A study has demonstrated that the levels of omega-3 EPA (eicosapentaenoic acid) and DHA (docosahexaenoic acid) are low or very low in most parts of the world.
The study authors have made suggestions that health and consumer authorities should review recommendations concerning omega-3 intake and if necessary, supplement diets with foods enriched with omega-3 or even consume tablets containing these fatty acids. These low levels could be explained, according to some experts, by the increase in processed foods that change the omega 6 (proinflammatory) / omega 3 (anti-inflammatory) ratio in our diet.
Neolife medical management
The study, which shows that most of the population has low levels of omega 3, reopens the debate on whether a “healthy and balanced” diet is sufficient.
One of the eternal debates of Preventive, Proactive, Predictive and Personalized Medicine (MP4) is whether a “healthy and balanced” diet is sufficient to maintain optimal health. We often read messages that corroborate this, but the reality is that it is very difficult to know if we are feeding ourselves in a “healthy and balanced” way. The pace of modern life has meant that we do not have much time to think about what food we are going to buy, what quality of food we should buy, how we are going to cook the food or at what time we are going to eat said meal. Instead, we eat when we have a small window of time, what we have at hand, often precooked meals and highly processed foodstuffs, whose macro and micronutrients we do not know.
One of the pillars of MP4 is the targeted use of nutritional supplementation with the micronutrients which we are missing from our diet, irrespective of how healthy and balanced our diet seems to us. This line of reasoning is further underlined by a recent study (1) published in the Progress in Lipid Research journal which shows a world map of omega-3 levels in the population around the world. The map was prepared using data provided from 298 published scientific studies and shows that the levels of omega-3 EPA (eicosapentaenoic acid) and DHA (docosahexaenoic acid) are low or very low in most parts of the world.
To stratify the different levels of omega-3, a percentage value that corresponds to the IO3 ( Omega 3 Index) was used, which indicates the percentage of omega-3 fatty acids in the red blood cell membrane or erythrocyte. When the IO3 was above 8% then the value was considered to be adequate, if the value was between 6 and 8% then the value was moderate, the value was considered to be low if the percentage was between 4 and 6%, and very low when the value fell below 4%.
It is widely understood that an omega-3 deficiency in the diet is typically associated with an increased cardiovascular risk, cancer, diabetes, neurocognitive impairment and loss of vision. In order to reach adequate levels of omega-3 it is necessary to eat oily fish -such as salmon, sardines, tuna or cod- several times a week. But as we said in the beginning it is often difficult to implement a diet that is rich in these and other oily fish, particularly in modern Western societies.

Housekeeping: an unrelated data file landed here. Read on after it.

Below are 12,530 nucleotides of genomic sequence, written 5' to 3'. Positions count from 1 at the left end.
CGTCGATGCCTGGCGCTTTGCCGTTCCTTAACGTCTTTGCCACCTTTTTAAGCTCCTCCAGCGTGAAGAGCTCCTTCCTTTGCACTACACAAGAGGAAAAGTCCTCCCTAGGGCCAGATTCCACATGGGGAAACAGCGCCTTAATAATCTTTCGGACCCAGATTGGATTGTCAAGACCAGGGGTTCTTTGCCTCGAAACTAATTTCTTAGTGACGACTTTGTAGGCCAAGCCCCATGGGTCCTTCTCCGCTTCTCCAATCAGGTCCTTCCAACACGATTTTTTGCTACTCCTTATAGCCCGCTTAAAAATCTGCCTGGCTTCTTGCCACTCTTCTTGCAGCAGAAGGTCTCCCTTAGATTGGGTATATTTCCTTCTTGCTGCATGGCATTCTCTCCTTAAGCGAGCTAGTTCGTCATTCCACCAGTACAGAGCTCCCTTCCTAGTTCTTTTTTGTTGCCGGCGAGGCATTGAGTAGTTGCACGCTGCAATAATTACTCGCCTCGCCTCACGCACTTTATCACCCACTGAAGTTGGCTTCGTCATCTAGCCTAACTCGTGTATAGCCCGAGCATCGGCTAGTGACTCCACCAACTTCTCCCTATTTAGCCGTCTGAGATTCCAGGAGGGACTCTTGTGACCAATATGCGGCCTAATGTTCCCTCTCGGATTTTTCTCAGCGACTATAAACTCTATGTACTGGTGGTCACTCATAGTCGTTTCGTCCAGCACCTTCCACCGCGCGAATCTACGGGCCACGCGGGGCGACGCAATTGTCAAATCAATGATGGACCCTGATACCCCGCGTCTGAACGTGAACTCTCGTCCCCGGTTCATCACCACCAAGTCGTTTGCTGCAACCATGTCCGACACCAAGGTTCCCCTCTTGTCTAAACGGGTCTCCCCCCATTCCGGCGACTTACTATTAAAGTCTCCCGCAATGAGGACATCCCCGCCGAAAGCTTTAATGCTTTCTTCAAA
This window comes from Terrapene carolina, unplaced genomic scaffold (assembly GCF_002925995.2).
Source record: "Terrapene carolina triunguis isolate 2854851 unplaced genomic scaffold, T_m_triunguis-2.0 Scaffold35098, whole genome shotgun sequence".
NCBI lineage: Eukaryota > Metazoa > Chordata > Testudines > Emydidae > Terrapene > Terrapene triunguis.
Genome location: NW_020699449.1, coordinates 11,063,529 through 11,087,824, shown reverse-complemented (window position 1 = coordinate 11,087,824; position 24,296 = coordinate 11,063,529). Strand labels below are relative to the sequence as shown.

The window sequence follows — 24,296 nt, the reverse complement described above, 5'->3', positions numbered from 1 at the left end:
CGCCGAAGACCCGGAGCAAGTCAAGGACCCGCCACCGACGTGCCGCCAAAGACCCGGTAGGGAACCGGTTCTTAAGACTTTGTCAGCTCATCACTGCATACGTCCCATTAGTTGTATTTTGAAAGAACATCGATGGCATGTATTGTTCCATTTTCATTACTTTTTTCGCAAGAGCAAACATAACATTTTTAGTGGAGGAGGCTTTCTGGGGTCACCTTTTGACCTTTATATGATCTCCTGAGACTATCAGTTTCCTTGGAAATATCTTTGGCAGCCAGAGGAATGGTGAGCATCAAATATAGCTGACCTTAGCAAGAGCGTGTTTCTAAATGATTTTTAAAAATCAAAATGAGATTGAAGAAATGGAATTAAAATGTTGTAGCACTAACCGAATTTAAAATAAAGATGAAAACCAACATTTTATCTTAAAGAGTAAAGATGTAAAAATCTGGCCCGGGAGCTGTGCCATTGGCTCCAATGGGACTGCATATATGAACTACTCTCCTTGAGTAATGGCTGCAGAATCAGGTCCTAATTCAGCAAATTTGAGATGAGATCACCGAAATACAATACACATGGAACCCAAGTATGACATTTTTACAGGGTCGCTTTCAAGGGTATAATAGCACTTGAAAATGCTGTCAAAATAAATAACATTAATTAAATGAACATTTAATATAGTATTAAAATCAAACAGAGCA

As you can see on the map, only some countries such as Norway, Japan, the state of Alaska, Greenland, Nigeria and some depopulated areas in the northern hemisphere are able to maintain the appropriate omega-3 value. Northern Canada, Iceland, Sweden, Chile and Mongolia have moderate omega-3 levels. These areas with adequate and moderate levels of omega-3 correspond to regions with a tradition of fishing, hunting and gathering. Spain, together with most of the countries around continental Europe, Australia, South Africa, Russia and China all achieve low omega-3 values whilst the United States, United Kingdom, Ireland, Italy, Greece, India and Brazil currently have very low values.
Age Management Medicine is used in support of omega-3 supplementation in those cases in which the diet does not reach the values of excellence required.
In view of the results shown on the map, the authors of the study suggested to health and consumer authorities that they should review the recommendations concerning omega-3 intake and, if necessary, supplement diets with foods enriched with omega-3 or even consume tablets containing these fatty acids. These low levels could be explained, according to some experts, by the increase in processed foods that change the omega 6 (proinflammatory) / omega 3 (anti-inflammatory) ratio in our diet.
One of the many biomarkers we measure as part of the Neolife checks is the IO3 (Omega 3 Index). The objective is to ensure that this is above 8% as the optimal value. Due to our experience accumulated in the clinic, it is exceptionally rare to find a patient whose IO3 values are adequate without taking omega-3 supplements. It is most likely to present in patients living on the coast or those who consume a diet rich in fish. The prescription of omega-3 is usually between 0.5 and 1g of DHA and between 0.75 and 1.5g of EPA. These doses are without a doubt the optimal values required to prevent cardiovascular disease, neurodegenerative disorders, cancer and diabetes.
(1) Stark et al. “Global Survey of omega-3 fatty acids, docosahexanoic acid and eicosapentanoic acid in the blood stream of healthy adults”. Progress in Lipid Research, 20 May 2016. doi: 10.1016/j.plipress.2016.05.001.